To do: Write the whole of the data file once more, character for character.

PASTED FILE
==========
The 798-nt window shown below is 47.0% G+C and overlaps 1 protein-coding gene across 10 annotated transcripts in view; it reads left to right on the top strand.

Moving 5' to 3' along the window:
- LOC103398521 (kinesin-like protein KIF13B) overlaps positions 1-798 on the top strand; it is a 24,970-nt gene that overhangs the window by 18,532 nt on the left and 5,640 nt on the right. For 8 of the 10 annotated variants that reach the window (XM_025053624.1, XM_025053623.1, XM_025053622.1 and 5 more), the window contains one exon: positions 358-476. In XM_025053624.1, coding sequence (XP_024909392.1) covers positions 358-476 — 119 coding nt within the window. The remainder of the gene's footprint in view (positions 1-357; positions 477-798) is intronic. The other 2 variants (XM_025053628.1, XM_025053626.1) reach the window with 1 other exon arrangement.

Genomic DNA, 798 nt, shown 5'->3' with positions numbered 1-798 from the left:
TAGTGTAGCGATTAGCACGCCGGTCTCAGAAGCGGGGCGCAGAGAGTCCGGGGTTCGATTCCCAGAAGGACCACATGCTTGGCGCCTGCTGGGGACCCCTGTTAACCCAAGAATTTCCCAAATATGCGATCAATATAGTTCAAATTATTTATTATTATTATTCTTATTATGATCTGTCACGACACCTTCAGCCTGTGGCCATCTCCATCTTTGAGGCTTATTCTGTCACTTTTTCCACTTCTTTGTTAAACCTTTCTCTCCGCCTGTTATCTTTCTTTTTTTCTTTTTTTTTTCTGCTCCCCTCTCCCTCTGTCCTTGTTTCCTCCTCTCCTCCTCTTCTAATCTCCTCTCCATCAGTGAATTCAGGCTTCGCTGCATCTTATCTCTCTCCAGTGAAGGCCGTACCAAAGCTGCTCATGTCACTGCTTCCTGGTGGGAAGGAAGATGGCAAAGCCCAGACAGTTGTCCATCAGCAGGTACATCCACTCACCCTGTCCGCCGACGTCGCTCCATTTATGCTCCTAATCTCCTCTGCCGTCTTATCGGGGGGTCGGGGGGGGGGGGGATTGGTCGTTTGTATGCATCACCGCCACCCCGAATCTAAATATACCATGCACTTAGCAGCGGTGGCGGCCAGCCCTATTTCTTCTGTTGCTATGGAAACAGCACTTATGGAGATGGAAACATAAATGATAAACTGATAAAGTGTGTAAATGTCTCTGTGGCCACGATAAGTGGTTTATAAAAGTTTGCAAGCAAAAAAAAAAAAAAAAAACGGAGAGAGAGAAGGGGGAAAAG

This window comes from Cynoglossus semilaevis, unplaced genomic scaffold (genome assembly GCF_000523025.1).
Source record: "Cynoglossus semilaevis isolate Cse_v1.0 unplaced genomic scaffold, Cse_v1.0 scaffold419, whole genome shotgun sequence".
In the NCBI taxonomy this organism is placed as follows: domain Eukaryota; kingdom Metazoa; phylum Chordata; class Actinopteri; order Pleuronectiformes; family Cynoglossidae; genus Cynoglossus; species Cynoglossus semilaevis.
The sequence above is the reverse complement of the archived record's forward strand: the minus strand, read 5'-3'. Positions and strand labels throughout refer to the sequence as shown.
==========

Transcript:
The 798-nt window shown below is 47.0% G+C and overlaps 1 protein-coding gene across 10 annotated transcripts in view; it reads left to right on the top strand.

Moving 5' to 3' along the window:
- LOC103398521 (kinesin-like protein KIF13B) overlaps positions 1-798 on the top strand; it is a 24,970-nt gene that overhangs the window by 18,532 nt on the left and 5,640 nt on the right. For 8 of the 10 annotated variants that reach the window (XM_025053624.1, XM_025053623.1, XM_025053622.1 and 5 more), the window contains one exon: positions 358-476. In XM_025053624.1, coding sequence (XP_024909392.1) covers positions 358-476 — 119 coding nt within the window. The remainder of the gene's footprint in view (positions 1-357; positions 477-798) is intronic. The other 2 variants (XM_025053628.1, XM_025053626.1) reach the window with 1 other exon arrangement.

Genomic DNA, 798 nt, shown 5'->3' with positions numbered 1-798 from the left:
TAGTGTAGCGATTAGCACGCCGGTCTCAGAAGCGGGGCGCAGAGAGTCCGGGGTTCGATTCCCAGAAGGACCACATGCTTGGCGCCTGCTGGGGACCCCTGTTAACCCAAGAATTTCCCAAATATGCGATCAATATAGTTCAAATTATTTATTATTATTATTCTTATTATGATCTGTCACGACACCTTCAGCCTGTGGCCATCTCCATCTTTGAGGCTTATTCTGTCACTTTTTCCACTTCTTTGTTAAACCTTTCTCTCCGCCTGTTATCTTTCTTTTTTTCTTTTTTTTTTCTGCTCCCCTCTCCCTCTGTCCTTGTTTCCTCCTCTCCTCCTCTTCTAATCTCCTCTCCATCAGTGAATTCAGGCTTCGCTGCATCTTATCTCTCTCCAGTGAAGGCCGTACCAAAGCTGCTCATGTCACTGCTTCCTGGTGGGAAGGAAGATGGCAAAGCCCAGACAGTTGTCCATCAGCAGGTACATCCACTCACCCTGTCCGCCGACGTCGCTCCATTTATGCTCCTAATCTCCTCTGCCGTCTTATCGGGGGGTCGGGGGGGGGGGGGATTGGTCGTTTGTATGCATCACCGCCACCCCGAATCTAAATATACCATGCACTTAGCAGCGGTGGCGGCCAGCCCTATTTCTTCTGTTGCTATGGAAACAGCACTTATGGAGATGGAAACATAAATGATAAACTGATAAAGTGTGTAAATGTCTCTGTGGCCACGATAAGTGGTTTATAAAAGTTTGCAAGCAAAAAAAAAAAAAAAAAACGGAGAGAGAGAAGGGGGAAAAG

This window comes from Cynoglossus semilaevis, unplaced genomic scaffold (genome assembly GCF_000523025.1).
Source record: "Cynoglossus semilaevis isolate Cse_v1.0 unplaced genomic scaffold, Cse_v1.0 scaffold419, whole genome shotgun sequence".
In the NCBI taxonomy this organism is placed as follows: domain Eukaryota; kingdom Metazoa; phylum Chordata; class Actinopteri; order Pleuronectiformes; family Cynoglossidae; genus Cynoglossus; species Cynoglossus semilaevis.
The sequence above is the reverse complement of the archived record's forward strand: the minus strand, read 5'-3'. Positions and strand labels throughout refer to the sequence as shown.